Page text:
had driven to and from the Lynn plant. He also stated that he had not received a copy of the company regulations, and had no knowledge of the provision for inspections.
The judge assumed that the Fourth Amendment governed the admissibility of the gun. He found that Vousboukis had acted in accordance with plant custom in stopping the defendant at the gate, but did not state whether he believed that further inspection was customary. He ruled that Vousboukis "had the right and duty to inspect the cargo, and the inside of the cab, but had no right to handle the travel bag," and that Vousboukis' conduct had "violated the reasonable expectation of privacy held by the defendant.' On this ground, he suppressed the evidence.
There is no suggestion that, before stopping the defendant's truck, Vousboukis had probable cause to search the truck, or even reason to suspect that the defendant was involved in crime. Under the standards applied to ordinary police officers, he was not entitled to conduct even a cursory search. [Note 5] See, e.g., Commonwealth v. Loughlin, 385 Mass.
60, 62 (1982); Commonwealth v. Silva, 366 Mass. 402 , 404-407 (1974); Robbins v. California, 453 U.S. 420, 423-429 (1981); Carroll v. United States, 267 U.S. 132, 155-156 (1925). Therefore, the admissibility of the evidence he discovered depends on whether and in what manner the Fourth Amendment applies to privately employed special police officers such as Officer Vousboukis.
The Fourth Amendment, and the accompanying rule of exclusion, apply only to government action. Evidence discovered and seized by private parties is admissible without regard to the methods used, unless State officials have instigated or participated in the search. Commonwealth v. Richmond, 379 Mass. 557 , 561-562 (1980). Commonwealth v. Weiss, 370 Mass. 416 , 419-420 (1976). Walter v. United States, 447 U.S. 649, 656 (1980). Burdeau v. McDowell, 256 U.S. 465, 475 (1921). See generally 1 W. LaFave, Search and Seizure Section 1.6 (1978); Annot., 36 A.L.R.3d 553 (1971). This rule follows from the origins and design of the Fourth Amendment as a restraint against arbitrary or lawless use of sovereign power, with its great potential for intrusion upon the privacy of individuals. See Burdeau v. McDowell, supra at 475; 1 W. LaFave, supra Section 1.1 (a). Limitation of Fourth Amendment sanctions to government action is also consistent with a major objective of the rule of exclusion -- deterrence of unreasonable searches and seizures. Private persons are not regularly involved in law enforcement, and those who undertake searches generally do so for reasons other than to secure criminal conviction. Therefore, exclusion of the fruits of their activities will not have a significant deterrent effect. See 1 W. LaFave, supra Section 1.6, at 112-113; Annot., 36 A.L.R.3d 553, 558 (1971).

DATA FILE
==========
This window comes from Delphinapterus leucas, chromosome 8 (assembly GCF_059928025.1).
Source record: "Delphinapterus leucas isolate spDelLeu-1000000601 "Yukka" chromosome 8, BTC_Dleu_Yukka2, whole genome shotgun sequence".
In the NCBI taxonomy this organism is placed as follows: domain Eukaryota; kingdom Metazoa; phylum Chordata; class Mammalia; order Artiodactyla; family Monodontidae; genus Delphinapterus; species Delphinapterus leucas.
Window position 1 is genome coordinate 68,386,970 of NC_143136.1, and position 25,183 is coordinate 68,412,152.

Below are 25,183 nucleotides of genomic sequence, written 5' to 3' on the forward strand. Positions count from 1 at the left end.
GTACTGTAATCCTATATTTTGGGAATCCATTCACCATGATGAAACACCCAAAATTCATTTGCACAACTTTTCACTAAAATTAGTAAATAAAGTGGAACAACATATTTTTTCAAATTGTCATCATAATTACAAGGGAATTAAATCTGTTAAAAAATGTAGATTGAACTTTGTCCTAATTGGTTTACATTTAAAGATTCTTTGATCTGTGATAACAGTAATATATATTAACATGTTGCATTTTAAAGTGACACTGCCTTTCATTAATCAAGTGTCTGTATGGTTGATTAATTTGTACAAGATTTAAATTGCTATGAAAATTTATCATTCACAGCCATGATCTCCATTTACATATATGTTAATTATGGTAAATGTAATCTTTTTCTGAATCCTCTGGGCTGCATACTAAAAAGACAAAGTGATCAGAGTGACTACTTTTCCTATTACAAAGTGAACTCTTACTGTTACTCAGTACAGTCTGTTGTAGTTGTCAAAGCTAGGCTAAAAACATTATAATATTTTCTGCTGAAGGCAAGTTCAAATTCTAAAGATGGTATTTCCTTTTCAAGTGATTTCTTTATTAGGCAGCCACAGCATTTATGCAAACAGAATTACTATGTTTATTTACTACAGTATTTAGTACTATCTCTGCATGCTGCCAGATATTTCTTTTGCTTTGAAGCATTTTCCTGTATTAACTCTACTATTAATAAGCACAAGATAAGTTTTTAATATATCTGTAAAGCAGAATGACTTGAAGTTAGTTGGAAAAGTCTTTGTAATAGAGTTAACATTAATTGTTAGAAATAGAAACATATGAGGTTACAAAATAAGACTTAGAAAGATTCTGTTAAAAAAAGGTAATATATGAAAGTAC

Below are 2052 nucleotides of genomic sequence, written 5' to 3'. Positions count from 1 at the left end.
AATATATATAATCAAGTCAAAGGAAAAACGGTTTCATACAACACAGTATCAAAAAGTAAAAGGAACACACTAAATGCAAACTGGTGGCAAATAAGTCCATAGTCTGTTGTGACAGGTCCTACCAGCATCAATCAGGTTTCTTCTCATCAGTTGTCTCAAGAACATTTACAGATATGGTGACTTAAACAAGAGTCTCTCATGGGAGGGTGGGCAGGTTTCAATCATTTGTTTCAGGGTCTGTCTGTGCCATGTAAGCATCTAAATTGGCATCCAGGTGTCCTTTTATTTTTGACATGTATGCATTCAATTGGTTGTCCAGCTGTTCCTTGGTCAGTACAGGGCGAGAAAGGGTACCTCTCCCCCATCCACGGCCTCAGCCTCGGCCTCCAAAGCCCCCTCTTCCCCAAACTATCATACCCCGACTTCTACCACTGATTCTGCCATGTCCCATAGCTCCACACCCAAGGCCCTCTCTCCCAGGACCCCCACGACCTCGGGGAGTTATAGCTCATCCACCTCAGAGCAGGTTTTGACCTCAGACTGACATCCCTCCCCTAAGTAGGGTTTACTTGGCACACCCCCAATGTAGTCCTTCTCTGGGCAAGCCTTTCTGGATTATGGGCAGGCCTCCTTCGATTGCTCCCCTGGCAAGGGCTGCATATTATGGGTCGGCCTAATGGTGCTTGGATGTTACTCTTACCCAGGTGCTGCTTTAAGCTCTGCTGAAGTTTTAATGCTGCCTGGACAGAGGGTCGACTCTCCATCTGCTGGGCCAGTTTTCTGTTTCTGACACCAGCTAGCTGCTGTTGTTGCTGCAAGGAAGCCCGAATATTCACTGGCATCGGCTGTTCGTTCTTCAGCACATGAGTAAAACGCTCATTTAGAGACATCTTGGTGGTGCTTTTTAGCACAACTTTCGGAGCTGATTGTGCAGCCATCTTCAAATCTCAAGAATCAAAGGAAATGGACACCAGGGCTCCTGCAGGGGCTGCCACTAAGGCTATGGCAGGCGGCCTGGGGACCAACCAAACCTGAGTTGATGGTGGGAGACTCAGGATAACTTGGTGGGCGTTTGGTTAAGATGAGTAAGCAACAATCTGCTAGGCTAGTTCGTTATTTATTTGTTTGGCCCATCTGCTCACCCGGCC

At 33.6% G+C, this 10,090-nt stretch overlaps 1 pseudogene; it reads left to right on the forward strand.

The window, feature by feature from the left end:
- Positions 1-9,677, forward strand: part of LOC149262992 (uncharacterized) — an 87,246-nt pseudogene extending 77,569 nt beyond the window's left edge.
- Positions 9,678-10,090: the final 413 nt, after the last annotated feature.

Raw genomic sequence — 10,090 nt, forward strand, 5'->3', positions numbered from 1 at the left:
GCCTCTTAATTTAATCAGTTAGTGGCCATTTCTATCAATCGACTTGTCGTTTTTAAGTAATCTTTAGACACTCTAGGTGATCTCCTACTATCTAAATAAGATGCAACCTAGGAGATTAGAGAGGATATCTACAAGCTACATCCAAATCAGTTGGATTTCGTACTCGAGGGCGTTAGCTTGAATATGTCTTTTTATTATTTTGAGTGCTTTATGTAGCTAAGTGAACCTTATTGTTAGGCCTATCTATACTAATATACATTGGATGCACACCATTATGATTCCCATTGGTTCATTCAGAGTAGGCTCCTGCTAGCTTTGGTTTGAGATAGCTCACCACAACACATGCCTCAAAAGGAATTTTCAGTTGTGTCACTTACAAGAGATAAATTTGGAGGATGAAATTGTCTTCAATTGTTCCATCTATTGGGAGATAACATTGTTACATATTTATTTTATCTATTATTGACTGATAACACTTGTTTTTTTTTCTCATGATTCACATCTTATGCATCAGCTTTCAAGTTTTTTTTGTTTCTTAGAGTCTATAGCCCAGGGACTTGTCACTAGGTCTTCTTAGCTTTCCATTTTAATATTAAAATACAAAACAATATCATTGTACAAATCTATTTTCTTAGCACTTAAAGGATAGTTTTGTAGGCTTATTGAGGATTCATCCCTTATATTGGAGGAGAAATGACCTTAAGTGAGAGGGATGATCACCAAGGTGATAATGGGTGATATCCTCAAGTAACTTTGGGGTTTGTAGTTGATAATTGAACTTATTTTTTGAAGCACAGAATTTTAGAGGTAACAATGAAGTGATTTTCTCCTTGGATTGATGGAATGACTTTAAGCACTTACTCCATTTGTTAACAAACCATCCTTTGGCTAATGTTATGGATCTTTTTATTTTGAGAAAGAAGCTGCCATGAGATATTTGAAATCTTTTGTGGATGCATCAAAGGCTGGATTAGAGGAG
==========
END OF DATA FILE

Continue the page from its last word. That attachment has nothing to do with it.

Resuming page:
Privately employed security forces pose a difficult problem of distinction between State and private action. Most courts have held that the Fourth Amendment does not apply to private security personnel who hold no special authority under State law. In reaching this conclusion, they have reasoned that the primary function and concern of privately employed security officers is protection of their employers' property, rather than conviction of wrongdoers. E.g., United States v. Francoeur, 547 F.2d 891, 893-894 (5th Cir.), cert. denied, 431 U.S. 918, 923 (1977); United States v. Lima, 424 A.2d 113, 118, 121 (D.C. 1980); State v. McDaniel, 44 Ohio App. 2d 163, 170-174 (1975); State v. Robinson, 86 N.J. Super. 308, 318 (1965). Several courts and commentators have taken a different view, pointing out that private security forces have come into increasing use as supplements to police protection, and perform functions much like those of ordinary police. Private security personnel investigate criminal activity on a regular basis, and may well have an interest in the outcome of criminal actions against persons who pose a threat to the employer's property. See People v. Zelinski, 24 Cal. 3d 357, 365-368 (1979); People v. Holloway, 82 Mich. App. 629, 639-641 (1978) (Kaufman, J., concurring); 1 W. LaFave, supra Section 1.6 (d), at 128-129; Note, Seizures by Private Parties: Exclusion in Criminal Cases, 19 Stan. L. Rev. 608, 614-617 (1967). See also District Attorney for the Plymouth Dist. v. Coffey ante 218, 226 (1982) (Liacos, J., concurring). Cf. Marsh v. Alabama, 326 U.S. 501, 505-510 (1946) (conduct of private entity exercising "public function" may be treated as State action). Nevertheless, the majority continue to view purely private security officers as private actors. See 1 W. LaFave, supra Section 1.6 (d), at 126-127.